Newspaper article THE JOURNAL RECORD

These Walls: Tulsa's GAST Center

Newspaper article THE JOURNAL RECORD

These Walls: Tulsa's GAST Center

Article excerpt

With the First Church of Christ, Scientist enjoying steady growth during Tulsa's golden age, paying off its mortgage in just three years, the church leadership decided to plant a second footprint in the city outskirts, a budding area now known as the Gillette Historical District.

Their vision broke from the Greek and Roman elements dominating downtown's First Church. For 15th Street's forested setting just east of Lewis Avenue, the Christian Scientists chose a stout Gothic style, with massive blocks of Carthage, Mo., limestone supporting a vaulted ceiling of thick wood ribs. Polished walnut rooms provided entryway coat and crying areas, while the basement offered a broad community room.

Starting construction in 1927, just four years after downtown's stone dome debut, the Christian Scientists raised the beautiful red- roofed sanctuary in two years. Although Teapot Dome and the Wall Street crash foretold the nation's economic peril, worshippers at the 6,200-square-foot shrine succeeded at paying off this $150,000 project and burning the mortgage in their first year.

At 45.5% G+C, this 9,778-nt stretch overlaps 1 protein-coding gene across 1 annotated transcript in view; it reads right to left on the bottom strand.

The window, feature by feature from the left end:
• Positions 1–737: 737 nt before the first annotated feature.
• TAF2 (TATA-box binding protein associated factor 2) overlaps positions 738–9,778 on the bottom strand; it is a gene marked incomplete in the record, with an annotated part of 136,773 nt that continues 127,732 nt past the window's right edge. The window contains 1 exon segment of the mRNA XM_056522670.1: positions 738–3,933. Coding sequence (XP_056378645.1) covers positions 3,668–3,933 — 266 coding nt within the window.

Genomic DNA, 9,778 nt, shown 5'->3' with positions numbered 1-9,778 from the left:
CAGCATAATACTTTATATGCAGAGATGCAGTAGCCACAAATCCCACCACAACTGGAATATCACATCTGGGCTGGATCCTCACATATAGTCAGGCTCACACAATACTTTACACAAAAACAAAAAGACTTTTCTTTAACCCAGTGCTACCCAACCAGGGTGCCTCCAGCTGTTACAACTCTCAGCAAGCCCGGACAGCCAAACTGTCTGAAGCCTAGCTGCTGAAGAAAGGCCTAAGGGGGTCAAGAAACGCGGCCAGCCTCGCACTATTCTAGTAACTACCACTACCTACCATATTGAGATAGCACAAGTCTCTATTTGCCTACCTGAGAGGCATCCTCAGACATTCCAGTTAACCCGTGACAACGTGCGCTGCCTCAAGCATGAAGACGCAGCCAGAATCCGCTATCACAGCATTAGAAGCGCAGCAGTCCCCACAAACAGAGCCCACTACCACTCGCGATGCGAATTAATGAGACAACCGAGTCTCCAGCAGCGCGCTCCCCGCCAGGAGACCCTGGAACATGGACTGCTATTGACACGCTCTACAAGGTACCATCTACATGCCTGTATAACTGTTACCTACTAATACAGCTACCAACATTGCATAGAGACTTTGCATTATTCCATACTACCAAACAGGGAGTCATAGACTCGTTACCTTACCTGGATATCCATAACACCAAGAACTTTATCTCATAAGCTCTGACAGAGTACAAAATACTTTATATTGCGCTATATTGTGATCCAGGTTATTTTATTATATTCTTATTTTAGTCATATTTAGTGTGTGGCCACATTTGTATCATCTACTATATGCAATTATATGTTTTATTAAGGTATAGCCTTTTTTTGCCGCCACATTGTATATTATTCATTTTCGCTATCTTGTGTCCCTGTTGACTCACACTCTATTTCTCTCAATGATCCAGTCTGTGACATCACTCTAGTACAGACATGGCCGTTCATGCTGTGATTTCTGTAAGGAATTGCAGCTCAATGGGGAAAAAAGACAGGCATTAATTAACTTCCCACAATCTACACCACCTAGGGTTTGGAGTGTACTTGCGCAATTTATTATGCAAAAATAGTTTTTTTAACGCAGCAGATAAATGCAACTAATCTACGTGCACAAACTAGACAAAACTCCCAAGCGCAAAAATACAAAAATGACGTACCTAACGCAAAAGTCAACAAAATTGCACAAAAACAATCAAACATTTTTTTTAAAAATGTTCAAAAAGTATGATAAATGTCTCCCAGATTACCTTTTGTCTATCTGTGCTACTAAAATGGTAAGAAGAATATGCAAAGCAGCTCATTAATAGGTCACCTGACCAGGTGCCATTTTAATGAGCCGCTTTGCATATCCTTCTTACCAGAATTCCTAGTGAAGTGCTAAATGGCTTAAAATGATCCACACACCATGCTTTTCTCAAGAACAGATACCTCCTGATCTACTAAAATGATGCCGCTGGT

For 60 years the Christian Scientists kept up the warm stone structure. But as their fortunes ebbed and membership dwindled, the congregation decided to sell that 1.5 acres at 1429 Terrace Dr. and merge with Tulsa's Sixth Church of Christ, Scientist.

That's when the German American Society of Tulsa came to the rescue. The growing 11-year-old organization wanted to buy a permanent home just as the Second Church came on the market, listed in 1991 at $740,000.

"We'd made quite a bit of money just selling sausages at Octoberfest and Mayfest," said Lois Voeller, who with her husband, Albinus, helped found the GAST. "But we didn't pay that much."

While some businesses craved the corner lot for its high traffic counts, the Voellers appreciated the architectural splendor of that Christian Scientist structure, its Lutheran-like shadows seeming right at home to the German community. Seeking to preserve the striking stonework, the society landed the property for $365,000 cash. …

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